Sunday, 30 March 2014

Preview Screening: The Grand Budapest Hotel

In film, there are two distinct ends of the artistic spectrum. On one end we have realism - an incredibly popular facade to be found in Australian film (e.g. Look Both Ways, Muriel's Wedding). On the other end we have substantial, orchestrated, staged glamour. Extravagant costumes, set pieces and colour schemes. This is where we find Wes AndersonWes Anderson is just about the most stylish director of his generation. He takes notions of 'originality' and 'artistic zeal' under his wing and flies with it. He brought us the feverish dream-like films The Darjeeling Limited and Moonrise Kingdom. Never abandoning his distinct aptitude for creating worlds within worlds, he disappoints us not in his latest creation. 
Every time he allows us to see through his eyes, ours inevitably shine in awe of the new world. We leave the cinema having seen more colours than we ever knew existed.  If it is possible, Anderson has let simply let perfection run awry in his latest masterpiece. 

The story of A Grand Budapest Hotel is no simple one. Set in three different time frames, the film chronicles the adventures a young meagre lobby boy, Zero Moustafa (Tony Revolori), and how he comes to own the once-renowned hotel. Taken under the strict tutelage of a notable, rather legendary concierge Gustave H (Ralph Fiennes), Zero becomes his greatest confidant. When a murder mystery, a stolen priceless Rennaissance painting and an organised jailbreak are thrown into the mix the result is nothing less than pure cinematic delight. 

Sunday, 16 March 2014

Top 13 Films of 2013

2013 Minimalist Film Art

In the year 2013 I finished my final year of high school and was given, as reward like thousands of students across the country, 3.5 entire months of idle reckoning, of freedom. I, in much realism feared I would spend the entire summer wasting away - partying until exhaustion, nauseousness and smeared makeup be commonplace. My mind shouted insults of recklessness, inadequacy and general uselessness at my self-esteem - "what do you have to count for 18 years of being alive?" I scrambled of course in panic to realise what I could achieve in the space of 3 months before my life would be consumed with the academic indulgence of university life. Summer - a concept I once longed for in the insanity of year 12, became upon reproach a nightmare of unrealised and impossible expectation. So I abandoned idle thoughts of long dark nights in fake bright lights with 'new friends', beaches decorated with bikinis, tanning oil and barely audible music on our iPhones. I chose to indulge myself in material perfection. Because we can all exist in movies but life is effort. I switched the reality where films were the truth and life was cloying with fakeness. It is this type of thinking of course that breeds anti-social behaviour - writers and artists, appreciators of non-existent cultures will always be pretentious. We carry grace only in our mediums but stumble around in life. We're all pseudo-intellectuals begging for attention.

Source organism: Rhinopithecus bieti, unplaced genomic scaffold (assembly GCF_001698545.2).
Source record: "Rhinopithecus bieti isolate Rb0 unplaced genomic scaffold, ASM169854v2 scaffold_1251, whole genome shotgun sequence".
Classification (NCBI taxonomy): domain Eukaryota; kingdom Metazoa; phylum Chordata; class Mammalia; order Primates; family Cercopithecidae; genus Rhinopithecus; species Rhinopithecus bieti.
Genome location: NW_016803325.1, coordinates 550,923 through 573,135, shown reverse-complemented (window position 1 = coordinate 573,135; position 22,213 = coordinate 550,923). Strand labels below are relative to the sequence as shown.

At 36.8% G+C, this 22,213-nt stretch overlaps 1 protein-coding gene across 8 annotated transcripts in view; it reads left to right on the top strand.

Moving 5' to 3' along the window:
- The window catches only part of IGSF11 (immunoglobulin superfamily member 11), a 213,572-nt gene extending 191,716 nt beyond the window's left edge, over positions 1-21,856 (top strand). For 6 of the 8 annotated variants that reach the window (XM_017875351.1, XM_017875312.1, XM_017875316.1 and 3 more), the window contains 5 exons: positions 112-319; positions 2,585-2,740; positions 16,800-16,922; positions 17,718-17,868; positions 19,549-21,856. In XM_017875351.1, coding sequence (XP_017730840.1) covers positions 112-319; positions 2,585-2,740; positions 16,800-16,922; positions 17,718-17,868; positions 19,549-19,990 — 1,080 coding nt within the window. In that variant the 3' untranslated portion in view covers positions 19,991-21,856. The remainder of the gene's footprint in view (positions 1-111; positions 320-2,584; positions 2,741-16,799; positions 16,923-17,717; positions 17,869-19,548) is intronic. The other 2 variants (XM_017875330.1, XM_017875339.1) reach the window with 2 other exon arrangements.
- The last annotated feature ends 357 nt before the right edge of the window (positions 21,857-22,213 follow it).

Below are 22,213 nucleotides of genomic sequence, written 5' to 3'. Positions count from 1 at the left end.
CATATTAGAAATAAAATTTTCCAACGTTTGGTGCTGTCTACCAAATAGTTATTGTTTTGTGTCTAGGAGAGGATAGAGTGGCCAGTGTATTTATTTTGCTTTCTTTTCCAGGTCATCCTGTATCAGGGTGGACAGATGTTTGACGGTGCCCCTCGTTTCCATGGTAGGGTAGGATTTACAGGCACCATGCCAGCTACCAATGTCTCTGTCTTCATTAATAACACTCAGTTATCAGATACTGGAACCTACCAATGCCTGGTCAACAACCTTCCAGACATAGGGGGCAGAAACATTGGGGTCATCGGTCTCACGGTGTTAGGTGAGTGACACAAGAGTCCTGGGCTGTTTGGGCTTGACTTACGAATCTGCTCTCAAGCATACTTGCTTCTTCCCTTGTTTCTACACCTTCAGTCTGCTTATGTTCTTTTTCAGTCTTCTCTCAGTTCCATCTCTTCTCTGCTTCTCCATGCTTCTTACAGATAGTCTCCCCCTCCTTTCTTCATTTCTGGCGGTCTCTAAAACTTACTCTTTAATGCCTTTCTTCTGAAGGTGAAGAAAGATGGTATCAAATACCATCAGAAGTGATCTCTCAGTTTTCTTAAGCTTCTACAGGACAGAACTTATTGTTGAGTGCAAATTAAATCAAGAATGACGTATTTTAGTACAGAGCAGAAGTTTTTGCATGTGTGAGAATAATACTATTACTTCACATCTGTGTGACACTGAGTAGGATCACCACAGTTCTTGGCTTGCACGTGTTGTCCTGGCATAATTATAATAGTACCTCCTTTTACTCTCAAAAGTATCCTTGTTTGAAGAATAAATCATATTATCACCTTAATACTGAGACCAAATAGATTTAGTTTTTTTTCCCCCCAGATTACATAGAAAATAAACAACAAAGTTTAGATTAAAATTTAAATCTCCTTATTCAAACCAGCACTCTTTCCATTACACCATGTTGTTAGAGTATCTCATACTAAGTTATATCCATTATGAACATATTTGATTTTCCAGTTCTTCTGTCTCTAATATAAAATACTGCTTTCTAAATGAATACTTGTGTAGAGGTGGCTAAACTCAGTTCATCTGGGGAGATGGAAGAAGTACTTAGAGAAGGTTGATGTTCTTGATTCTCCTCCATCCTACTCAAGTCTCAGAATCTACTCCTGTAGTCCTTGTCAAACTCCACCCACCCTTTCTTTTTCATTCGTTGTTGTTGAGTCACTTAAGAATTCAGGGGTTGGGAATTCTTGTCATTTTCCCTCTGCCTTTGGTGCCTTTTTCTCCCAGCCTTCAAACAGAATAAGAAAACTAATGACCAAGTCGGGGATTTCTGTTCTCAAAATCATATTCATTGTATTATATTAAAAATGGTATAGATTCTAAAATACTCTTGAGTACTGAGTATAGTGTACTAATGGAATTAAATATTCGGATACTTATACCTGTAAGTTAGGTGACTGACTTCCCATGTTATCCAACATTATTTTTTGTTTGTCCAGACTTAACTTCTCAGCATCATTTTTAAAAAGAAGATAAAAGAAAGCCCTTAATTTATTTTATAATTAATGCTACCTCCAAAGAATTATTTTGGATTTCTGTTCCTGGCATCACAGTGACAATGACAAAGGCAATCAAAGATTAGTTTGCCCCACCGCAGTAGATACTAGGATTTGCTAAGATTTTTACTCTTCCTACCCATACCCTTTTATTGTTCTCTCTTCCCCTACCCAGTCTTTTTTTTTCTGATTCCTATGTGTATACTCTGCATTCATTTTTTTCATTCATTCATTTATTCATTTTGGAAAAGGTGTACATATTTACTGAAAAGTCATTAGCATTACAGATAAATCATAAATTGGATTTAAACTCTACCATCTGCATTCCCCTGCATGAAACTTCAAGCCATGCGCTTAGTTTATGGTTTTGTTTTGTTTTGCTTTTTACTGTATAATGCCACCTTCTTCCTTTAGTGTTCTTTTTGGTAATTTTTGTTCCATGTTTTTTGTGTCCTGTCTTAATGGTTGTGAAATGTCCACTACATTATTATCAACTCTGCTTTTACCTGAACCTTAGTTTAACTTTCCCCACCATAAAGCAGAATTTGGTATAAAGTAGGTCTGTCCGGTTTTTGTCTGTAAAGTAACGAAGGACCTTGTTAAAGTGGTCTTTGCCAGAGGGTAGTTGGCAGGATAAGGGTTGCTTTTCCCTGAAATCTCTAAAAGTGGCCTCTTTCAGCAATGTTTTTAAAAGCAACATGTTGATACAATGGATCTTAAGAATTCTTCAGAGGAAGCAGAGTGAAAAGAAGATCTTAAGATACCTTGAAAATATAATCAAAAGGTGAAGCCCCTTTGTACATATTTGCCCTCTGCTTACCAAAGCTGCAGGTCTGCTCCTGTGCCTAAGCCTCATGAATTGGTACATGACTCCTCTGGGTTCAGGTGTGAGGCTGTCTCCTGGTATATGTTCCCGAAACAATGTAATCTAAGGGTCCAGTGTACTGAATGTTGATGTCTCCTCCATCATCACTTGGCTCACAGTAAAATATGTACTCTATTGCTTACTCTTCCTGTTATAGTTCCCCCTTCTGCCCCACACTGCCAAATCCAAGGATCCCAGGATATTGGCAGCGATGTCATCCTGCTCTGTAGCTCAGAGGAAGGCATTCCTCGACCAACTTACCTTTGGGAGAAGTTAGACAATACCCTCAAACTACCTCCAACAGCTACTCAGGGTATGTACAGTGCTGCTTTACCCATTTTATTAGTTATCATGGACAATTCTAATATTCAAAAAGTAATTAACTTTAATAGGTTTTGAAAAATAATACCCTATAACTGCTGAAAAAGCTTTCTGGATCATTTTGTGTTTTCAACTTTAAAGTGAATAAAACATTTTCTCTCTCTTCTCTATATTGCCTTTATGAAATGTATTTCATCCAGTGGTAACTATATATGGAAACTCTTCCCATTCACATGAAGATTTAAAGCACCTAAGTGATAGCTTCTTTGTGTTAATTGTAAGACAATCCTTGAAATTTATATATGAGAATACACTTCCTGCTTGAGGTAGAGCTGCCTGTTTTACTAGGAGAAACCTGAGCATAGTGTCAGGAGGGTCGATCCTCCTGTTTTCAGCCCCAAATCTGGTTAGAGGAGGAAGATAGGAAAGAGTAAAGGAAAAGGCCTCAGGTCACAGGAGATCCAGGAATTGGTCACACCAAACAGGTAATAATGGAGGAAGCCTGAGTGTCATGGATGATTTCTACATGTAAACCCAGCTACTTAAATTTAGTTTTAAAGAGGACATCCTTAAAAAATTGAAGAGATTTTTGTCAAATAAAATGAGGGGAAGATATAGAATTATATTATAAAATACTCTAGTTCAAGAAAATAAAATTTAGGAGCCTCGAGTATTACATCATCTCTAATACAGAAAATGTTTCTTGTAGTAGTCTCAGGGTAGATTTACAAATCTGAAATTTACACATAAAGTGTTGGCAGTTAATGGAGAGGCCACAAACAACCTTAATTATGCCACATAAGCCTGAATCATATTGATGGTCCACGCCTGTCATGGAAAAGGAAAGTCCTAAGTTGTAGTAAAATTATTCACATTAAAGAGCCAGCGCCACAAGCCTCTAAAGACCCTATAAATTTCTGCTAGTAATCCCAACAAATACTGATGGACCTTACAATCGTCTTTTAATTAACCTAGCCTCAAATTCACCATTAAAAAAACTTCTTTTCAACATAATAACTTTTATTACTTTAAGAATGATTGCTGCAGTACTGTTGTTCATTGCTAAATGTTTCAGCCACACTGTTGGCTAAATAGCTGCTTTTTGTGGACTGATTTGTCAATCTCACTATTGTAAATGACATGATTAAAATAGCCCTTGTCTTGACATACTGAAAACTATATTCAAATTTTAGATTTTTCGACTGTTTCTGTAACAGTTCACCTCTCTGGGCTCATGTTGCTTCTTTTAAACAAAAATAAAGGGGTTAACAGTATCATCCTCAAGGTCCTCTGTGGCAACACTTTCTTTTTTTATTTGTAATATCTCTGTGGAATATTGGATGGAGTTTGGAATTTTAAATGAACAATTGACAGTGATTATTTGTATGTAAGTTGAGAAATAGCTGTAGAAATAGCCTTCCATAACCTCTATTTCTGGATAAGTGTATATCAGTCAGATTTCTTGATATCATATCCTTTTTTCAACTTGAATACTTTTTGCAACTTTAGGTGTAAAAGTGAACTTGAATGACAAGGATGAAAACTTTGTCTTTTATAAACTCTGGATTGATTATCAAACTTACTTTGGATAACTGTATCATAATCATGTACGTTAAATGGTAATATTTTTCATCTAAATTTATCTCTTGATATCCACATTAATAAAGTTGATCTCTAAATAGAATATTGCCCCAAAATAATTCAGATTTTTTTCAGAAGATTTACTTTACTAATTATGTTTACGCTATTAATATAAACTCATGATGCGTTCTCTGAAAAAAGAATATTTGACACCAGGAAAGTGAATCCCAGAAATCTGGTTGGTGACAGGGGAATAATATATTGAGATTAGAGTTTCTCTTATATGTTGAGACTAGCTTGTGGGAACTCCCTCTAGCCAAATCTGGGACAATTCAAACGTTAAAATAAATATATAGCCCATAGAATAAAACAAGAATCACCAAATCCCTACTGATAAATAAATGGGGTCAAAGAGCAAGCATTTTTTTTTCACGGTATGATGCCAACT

People can say its sad, because I chose not to have a real life but live in the lives of others, ones that might not even be real. But that's the irony and beauty of insanity. It's my reality... so in my world you're only lying. 

So here it is: the top 13 films responsible for my insanity in 2013

Wednesday, 5 March 2014

Preview Screening: Tracks

An event I had been looking forward to for quite some time was a preview screening of the Australian semi-biographical film Tracks. The night encapsulated much discussion of the adaptation and a special appearance by the author of the basis novel Tracks and the original protagonist, Robyn Davidson, herself along with photographer, Rick Smolan. An interesting aspect of the night was the discussion of the idea and basis of adaptations - of how closely a filmmaker can translate a story or series of events from page to screen. An eloquent speaker, Robyn Davidson emphasised the belief of her experience to be completely segregated from that of the one presented in the film. This being said, she neglected not to articulate just how seamless and singularly remarkable she found the film to be. 

Tracks tells the story of a driven, lost young woman who abandons all social conventions and instead seeks to cross the deserts of Western Australia - a distance of 1,700 miles. She spends months prior searching and working for funds and training camels. Eventually finding a means for her personal odyssey in media, she embarks on her journey with a promise, on her part, of several meet-ups with a photographer along the way and an appearance in The National Geographic.  

Some Comments About the 2014 Oscars

Though nowhere near the most enjoyable Academy Awards show I have seen, it was by far the most agreeable. 
I think I speak on behalf of most people when I say that Ellen Degenerous was quite the disappointment. Her pizza gag and twitter selfie debacle were highlights of the night and even they were not memorable enough to save her from securing her never-again-to-be-host stature. 

The 2014 Oscars nominations were certainly questionable especially in the Foreign Language Film category. Both Blue Is The Warmest Colour and The Past were snubbed. Here, for once I believe that the Golden Globes got it right - both films were nominated although the winners of the category were the same in both - The Great Beauty which I can argue too much with. I laughed upon seeing the Bad Grandpa nomination almost as much as I ridiculed the Jonah Hill best supporting actor nomination. This years Oscars was strange in that although you couldn't exactly predict the winner, the two front runners were incredibly obvious. But this alone was enough to have us on the edge of our seats for the entire duration of the highly-anticipated night.